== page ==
What is Spin Rate?
Spin rate is one of the most underutilized and misunderstood metrics in amateur baseball and softball. With more being understood about this metric every year at the professional level, it is essential that we begin to apply that knowledge at lower levels.
First, lets take a look at the basics.
Spin Rate: The rate of spin on a baseball/softball after it is released, measured in revolutions per minute (RPM).
Combining different spin rates on different axes can causes the ball to move differently by utilizing the “Magnus Effect”.
Magnus Effect: the force exerted on a rapidly spinning cylinder or sphere moving through air or another fluid in a direction at an angle to the axis of spin.
A great example of this can be seen below: Note - that if this ball is moving to the left with backspin, it is actually pushing down air behind it, creating an an equal and opposite reaction pushing the ball back in a upwards direction. The faster the ball is spun backwards, the more force is created upward.
Credit : Driveline Baseball - “Spin Rate: What We Know Now”
Image Credit: Varitasium - “What is Magnus Force?”
This concept can be directly applied to a thrown or hit baseball. “topspin” or forward spin will cause the ball to drop, while “backspin” will cause the ball to stay flatter longer, or give it the appearance of “rising”.
How is spin rate measured?
As baseball continues to progress forward, deeper and more detailed analytics are becoming more popular and also more available to the general public. As Statcast continues to dominate today’s game, every single pitch of the MLB season is tracked and it starts to paint a picture of averages.
At 92mph the average spin rate seen on a fastball in 2016 was right around 2,200 RPM. This would be set as the baseline, and anything over 2,400 RPM would be considered a “high” spin rate and below 2,000 would be considered “low”. (Driveline Baseball)
For amateur baseball and softball, luckily there are a few options that allow the measurement of spin rate. These include Trackman, FlightScope and Rapsodo.
At Delta Sports Performance we utilize a Rapsodo to gather data on all of our baseball/softball pitchers, and it is the only one we know of in the state of Wisconsin.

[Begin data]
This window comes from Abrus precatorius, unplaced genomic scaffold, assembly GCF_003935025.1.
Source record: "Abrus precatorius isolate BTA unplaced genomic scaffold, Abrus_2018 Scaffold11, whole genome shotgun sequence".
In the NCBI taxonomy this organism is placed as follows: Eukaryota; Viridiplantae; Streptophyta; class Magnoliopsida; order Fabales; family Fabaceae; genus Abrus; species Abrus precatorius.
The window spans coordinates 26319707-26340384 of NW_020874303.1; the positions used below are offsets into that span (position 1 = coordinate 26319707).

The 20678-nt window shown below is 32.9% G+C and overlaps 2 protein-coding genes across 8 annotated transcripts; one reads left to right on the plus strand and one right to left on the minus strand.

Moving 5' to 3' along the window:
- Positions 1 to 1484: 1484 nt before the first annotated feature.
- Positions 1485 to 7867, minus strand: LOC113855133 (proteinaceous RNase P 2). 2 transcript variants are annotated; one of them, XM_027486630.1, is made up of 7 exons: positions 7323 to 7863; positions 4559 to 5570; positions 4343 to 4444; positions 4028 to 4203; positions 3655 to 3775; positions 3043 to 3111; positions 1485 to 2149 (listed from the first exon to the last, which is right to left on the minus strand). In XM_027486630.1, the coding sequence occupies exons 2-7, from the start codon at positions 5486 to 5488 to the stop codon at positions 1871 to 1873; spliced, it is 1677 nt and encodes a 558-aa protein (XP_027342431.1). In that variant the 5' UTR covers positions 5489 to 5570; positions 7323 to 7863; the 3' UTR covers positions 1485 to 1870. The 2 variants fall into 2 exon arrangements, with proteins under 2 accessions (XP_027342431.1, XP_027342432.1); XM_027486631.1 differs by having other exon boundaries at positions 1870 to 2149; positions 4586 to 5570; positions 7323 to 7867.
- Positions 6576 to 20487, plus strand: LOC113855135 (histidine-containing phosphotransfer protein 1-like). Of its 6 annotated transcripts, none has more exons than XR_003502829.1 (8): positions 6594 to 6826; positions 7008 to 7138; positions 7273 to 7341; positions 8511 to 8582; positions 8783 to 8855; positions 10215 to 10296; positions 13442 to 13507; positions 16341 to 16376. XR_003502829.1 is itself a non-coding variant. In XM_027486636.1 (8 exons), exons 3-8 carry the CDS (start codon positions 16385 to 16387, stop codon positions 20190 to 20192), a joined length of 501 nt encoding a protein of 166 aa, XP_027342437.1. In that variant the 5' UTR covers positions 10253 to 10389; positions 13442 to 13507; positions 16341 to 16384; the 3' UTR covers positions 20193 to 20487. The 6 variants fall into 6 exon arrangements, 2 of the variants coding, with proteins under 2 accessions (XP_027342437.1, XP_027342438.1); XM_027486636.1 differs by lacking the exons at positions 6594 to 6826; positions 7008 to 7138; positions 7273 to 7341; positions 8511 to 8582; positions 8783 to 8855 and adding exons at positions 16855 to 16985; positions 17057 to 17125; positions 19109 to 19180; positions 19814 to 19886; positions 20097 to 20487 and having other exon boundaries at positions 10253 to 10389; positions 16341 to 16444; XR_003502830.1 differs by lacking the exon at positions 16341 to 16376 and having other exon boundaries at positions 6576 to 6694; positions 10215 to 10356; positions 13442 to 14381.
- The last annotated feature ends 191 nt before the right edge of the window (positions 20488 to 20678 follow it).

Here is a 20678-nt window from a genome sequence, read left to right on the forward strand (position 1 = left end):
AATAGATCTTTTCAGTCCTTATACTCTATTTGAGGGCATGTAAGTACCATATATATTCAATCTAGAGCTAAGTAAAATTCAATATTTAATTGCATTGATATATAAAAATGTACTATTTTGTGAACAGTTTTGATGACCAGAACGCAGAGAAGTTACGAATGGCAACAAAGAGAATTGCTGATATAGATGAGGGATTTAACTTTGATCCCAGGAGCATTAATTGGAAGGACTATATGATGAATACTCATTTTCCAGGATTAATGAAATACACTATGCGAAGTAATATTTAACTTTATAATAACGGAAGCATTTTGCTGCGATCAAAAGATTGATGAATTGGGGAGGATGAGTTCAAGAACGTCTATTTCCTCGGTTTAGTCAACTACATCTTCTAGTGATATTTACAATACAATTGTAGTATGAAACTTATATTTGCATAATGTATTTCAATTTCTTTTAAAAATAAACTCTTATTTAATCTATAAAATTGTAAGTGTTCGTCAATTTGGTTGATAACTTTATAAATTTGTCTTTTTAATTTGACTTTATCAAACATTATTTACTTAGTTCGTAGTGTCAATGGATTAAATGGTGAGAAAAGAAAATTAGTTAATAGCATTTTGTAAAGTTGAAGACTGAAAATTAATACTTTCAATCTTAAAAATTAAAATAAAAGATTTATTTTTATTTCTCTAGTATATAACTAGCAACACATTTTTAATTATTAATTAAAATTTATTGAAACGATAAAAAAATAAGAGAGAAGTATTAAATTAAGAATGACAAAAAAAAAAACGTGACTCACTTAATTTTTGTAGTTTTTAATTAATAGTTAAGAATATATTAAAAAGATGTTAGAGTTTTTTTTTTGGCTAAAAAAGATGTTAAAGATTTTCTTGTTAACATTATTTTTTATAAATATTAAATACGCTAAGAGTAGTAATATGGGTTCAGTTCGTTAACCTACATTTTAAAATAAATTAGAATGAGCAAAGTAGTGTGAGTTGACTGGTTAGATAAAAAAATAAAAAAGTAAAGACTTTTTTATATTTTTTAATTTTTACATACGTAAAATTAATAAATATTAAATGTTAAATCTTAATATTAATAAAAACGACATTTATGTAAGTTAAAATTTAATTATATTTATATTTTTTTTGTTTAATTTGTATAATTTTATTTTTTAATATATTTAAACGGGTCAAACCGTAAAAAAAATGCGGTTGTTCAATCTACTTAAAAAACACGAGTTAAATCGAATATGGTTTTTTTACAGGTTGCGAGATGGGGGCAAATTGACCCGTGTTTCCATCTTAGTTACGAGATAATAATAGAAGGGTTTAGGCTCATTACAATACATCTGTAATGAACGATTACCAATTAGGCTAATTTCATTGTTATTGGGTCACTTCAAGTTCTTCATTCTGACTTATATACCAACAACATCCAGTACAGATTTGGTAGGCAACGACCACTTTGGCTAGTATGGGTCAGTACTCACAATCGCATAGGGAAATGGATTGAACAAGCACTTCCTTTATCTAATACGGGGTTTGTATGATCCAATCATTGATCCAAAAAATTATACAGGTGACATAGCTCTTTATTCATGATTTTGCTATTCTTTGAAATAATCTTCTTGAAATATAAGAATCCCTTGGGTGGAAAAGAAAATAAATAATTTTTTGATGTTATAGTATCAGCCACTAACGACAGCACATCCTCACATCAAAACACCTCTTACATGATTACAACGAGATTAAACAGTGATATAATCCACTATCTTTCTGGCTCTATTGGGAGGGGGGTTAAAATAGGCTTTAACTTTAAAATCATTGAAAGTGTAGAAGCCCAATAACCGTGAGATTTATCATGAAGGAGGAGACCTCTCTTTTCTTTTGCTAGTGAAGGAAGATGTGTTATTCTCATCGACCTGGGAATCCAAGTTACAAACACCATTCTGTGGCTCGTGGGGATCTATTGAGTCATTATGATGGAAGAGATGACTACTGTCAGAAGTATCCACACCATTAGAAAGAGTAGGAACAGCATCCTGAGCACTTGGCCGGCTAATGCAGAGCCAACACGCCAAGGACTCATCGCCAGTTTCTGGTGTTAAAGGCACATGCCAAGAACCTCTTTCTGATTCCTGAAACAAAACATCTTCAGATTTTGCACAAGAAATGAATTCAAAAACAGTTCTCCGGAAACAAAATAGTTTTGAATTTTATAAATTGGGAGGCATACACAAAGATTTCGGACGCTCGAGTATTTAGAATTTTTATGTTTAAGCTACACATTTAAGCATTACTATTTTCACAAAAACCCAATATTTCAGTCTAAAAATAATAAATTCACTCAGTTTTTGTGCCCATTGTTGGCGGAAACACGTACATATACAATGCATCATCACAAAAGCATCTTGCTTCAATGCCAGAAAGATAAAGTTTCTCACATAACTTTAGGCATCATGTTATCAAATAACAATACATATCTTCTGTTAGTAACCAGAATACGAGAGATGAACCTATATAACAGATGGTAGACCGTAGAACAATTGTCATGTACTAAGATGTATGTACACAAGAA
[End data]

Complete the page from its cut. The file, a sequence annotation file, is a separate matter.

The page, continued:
What does this mean for pitchers?
Now that we have gathered the raw data and numbers, it can be used to develop a detailed plan or scouting reports of how to get hitters out. The chart below shows a drastic difference between two of the hardest throwers currently in the MLB.
Based solely on the spin rates, one can expect a very different approach from each pitcher. Hicks has a characteristically lower spin rate, even at his ridiculously high velocity fastball while Chapman’s spin rate is well above league average.
Based on these numbers one can assume that Hicks would have much more success throwing his fastball down in the zone and getting a lot of ground balls, while Chapman would tend to have much more success up in the zone getting swings and misses.
This occurs because based on each hitters slight upswing, the higher spin rate fastball tends to stay flatter longer, often making last second adjustments impossible as hitters continue to swing underneath the pitch. Hitters often say the pitch has the appearance of “jumping up” or “rising” on its way to the plate (although no pitch has even actually been proven to have risen).
Breaking balls or off speed pitches work in the same manner. If a curve ball has a true “12 - 6” spin (based on the face of a clock), that ball will move downward in a vertical plane, while a “3 - 9” spin or “9 - 3” spin will cause the ball to move on the horizontal plane. As we continue to learn more about the way different pitches spin and move, pitchers can develop an arsenal of pitches that move in different directions out of the same arm slot known as “tunneling”.
As we continue to learn more about spin rate, and dive into metrics such as “Bauer Units” and “Spin Effeciency” an even clearer picture will begin to be painted on how each individual pitcher can find success.